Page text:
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Fight fire with fire

Fight fire with fire

I have an idea of how to prevent a tesla from catching fire should its battery be penetrated from road debris. Thermite... A small thermite fuse rope could be installed inside the perimeter of each of the 16 modules in the battery. Should a module catch fire for any reason, the thermite would ignite and rapidly burn its way through the bottom of the battery. The burning contents of the module would fall out onto the road, thus saving the car.

Car t man | 21. november 2013

Cool debris for other vehicles to hit, because we hate other road users?
I think we should also simply throw thermite at other drivers just for the hell of it. You save your car that way also. It isn't burning.

Seriously. What were you thinking???

bhancharyk | 21. november 2013

I admit, the idea is out of the box... Literally. But let's hope Musk has a fleet of folks thinking out of the box on this problem. The media will crush Tesla if the fire issue doesn't go away even if no one gets hurt. Road debris happens and if the current design stays as is, more Teslas will burn - guaranteed.

The AA batteries tumbling out from under the car are relatively harmless compared to the 20 lb trailer hitch that caused the event in the first place. If I was driving behind the Tesla, I'd rather drive over the little batteries than the trailer hitch.

What ideas are out there? If you were Musk, what you do? Telling the world it's not a problem isn't working...

Malibu_Two | 21. november 2013

The steel plate seems like a good idea that's been floating around.

Malibu_Two | 21. november 2013

I also think Tesla should voluntarily recall the Model S to make the retrofit. It would be a good PR move.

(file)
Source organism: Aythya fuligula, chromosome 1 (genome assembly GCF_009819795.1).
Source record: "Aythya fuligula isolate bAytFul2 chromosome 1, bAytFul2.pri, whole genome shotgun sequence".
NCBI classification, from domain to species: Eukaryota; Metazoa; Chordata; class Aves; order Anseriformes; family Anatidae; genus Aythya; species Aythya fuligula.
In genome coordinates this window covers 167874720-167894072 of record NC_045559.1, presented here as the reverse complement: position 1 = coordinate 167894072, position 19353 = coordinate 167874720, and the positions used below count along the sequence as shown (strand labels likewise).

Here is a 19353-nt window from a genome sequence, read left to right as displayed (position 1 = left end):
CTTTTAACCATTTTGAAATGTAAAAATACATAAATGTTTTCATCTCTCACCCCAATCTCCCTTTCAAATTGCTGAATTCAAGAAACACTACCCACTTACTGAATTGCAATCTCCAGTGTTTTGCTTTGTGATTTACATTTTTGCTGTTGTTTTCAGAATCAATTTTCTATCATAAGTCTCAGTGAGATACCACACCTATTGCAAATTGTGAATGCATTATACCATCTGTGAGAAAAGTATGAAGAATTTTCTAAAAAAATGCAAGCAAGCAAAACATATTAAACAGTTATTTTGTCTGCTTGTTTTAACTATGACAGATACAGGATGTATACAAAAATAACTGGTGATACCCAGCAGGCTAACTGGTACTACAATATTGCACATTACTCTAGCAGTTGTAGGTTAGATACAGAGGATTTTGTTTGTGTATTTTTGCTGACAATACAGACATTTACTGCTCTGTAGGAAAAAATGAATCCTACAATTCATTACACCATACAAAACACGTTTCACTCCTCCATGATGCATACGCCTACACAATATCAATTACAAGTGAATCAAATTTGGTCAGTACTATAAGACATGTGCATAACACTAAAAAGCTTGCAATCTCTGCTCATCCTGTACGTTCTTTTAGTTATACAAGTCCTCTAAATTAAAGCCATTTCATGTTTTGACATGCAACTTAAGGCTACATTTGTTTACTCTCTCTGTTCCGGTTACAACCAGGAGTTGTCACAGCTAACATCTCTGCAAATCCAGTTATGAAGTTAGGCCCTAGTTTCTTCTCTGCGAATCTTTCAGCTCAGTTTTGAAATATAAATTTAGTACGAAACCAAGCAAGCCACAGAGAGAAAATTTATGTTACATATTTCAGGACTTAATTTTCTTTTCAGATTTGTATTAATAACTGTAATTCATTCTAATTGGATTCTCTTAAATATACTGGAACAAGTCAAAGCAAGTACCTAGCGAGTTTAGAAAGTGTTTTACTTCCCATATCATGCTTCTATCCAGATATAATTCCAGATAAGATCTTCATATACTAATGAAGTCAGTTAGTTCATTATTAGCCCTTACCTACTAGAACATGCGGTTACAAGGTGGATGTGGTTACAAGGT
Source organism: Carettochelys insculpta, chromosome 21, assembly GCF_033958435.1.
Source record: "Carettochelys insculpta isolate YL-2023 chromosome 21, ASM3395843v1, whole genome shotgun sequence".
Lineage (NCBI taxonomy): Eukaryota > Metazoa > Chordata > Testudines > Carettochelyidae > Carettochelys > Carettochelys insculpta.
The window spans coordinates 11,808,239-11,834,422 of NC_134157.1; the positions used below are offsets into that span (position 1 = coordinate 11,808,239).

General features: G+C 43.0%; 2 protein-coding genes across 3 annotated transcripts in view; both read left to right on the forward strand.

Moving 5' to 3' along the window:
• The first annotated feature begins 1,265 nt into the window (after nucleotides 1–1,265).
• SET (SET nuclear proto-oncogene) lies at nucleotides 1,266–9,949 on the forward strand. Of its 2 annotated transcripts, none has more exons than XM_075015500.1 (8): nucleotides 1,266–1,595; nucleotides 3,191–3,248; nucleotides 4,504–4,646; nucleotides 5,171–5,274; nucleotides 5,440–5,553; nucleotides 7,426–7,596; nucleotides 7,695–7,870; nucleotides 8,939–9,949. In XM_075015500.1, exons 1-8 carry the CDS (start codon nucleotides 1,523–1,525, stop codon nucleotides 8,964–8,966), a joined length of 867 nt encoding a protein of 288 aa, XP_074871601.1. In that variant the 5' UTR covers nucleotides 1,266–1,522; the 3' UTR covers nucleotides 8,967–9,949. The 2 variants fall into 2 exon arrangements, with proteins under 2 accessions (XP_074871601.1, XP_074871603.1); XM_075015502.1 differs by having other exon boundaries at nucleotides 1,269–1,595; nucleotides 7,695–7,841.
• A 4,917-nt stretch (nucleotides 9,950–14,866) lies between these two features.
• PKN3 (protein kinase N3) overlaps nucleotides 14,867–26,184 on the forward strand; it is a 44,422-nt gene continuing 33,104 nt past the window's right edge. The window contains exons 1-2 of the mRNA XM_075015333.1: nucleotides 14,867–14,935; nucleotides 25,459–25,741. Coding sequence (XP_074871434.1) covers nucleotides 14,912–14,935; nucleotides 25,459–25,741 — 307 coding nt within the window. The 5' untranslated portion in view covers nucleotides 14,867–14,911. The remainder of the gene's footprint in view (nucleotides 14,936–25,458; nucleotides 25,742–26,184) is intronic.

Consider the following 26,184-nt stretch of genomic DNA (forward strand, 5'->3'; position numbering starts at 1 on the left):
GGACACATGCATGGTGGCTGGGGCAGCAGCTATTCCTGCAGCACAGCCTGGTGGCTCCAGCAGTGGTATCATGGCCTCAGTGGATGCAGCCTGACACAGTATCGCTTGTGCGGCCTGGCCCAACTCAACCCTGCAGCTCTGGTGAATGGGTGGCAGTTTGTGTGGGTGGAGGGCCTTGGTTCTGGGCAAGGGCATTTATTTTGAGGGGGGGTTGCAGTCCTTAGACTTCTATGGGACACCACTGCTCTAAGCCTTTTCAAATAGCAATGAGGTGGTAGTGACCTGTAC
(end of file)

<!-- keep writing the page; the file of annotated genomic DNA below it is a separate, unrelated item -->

bullnewyork | 21. november 2013

Don't know about the rest of the folks awaiting delivery, but I am cancelling my Model S order. I don't believe Mr. Musk is genuine now that MIT comes out and says that my future car is more fire prone than an ICE vehicle, and other articles highlight that the Model S is more fire prone than the Leaf and Prius plug-in I was considering.....what to do and who to believe?

http://www.technologyreview.com/view/521916/early-data-suggests-collisio...

Brian H | 21. november 2013

There's a second stage to a car fire: what's burning and how likely is it to harm passengers? Electrolyte is easier to contain than gasoline, which is especially volatile when hot.

Gas Killa | 21. november 2013

Bullnewyork- did you read that whole article?

"Electric vehicles store less energy, in part because they’re far more efficient, and there’s no combustion or high temperatures involved propelling the car. So there’s reason to expect they will ultimately prove less prone to fires, even with existing battery materials."

bhancharyk | 21. november 2013

How thick would a steel plate need to be to withstand a 20lb trailer hitch at 70 mph?

Timo | 21. november 2013

It's not the mass of the trailer hitch, it's the pole vaulting effect it does to Model S (or any other low car). That goes thru any car bottom.

Two fires cars due to road debris pole vaulting, one after driving thru two stone walls, none of them lethal. Compare that to ICE car that burned because it ran over a cardboard box which got stuck in ICE car non-smooth bottom and ignited because of hot exhaust.

Seriously, no competition there. BEV is far safer than ICE car.

Car t man | 22. november 2013

If you really canceled because the "fire issue", the decision isn't really
all that wise. At worst, take a few extra weeks or months and observe the
situation, if you're more on the faint hearted side as far as these things go and then reassess.

bhancharyk | 22. november 2013

I completely agree, Tesla's are safe, but it is not me that needs convincing, it's the general public and the stock investors. My 72 year old mother called me yesterday; she heard a news report that Tesla's are fire hazards that need to be investigated by the government. Perception is everything. This is the problem that Musk is facing.

Everyone on these forums can tell each other how wonderful and safe Tesla's are. But when the public dumps on Tesla after a 20 second news clip and a serious fan like newyorkbull bails on Tesla after one negative article, Musk's vision of mass acceptance of electric cars is in serious jeopardy. The fires absolutely must stop.

I fully support Musk's vision, I thus feel compelled to ask this forum to come up with ideas that will stop future fires. My idea at the top is admittedly extreme, but there are a lot of smart and creative people reading this forum, better ideas must exist. The steel plate is a good start; it would be relatively cheap and it might work assuming it was thick enough. What other ideas are out there?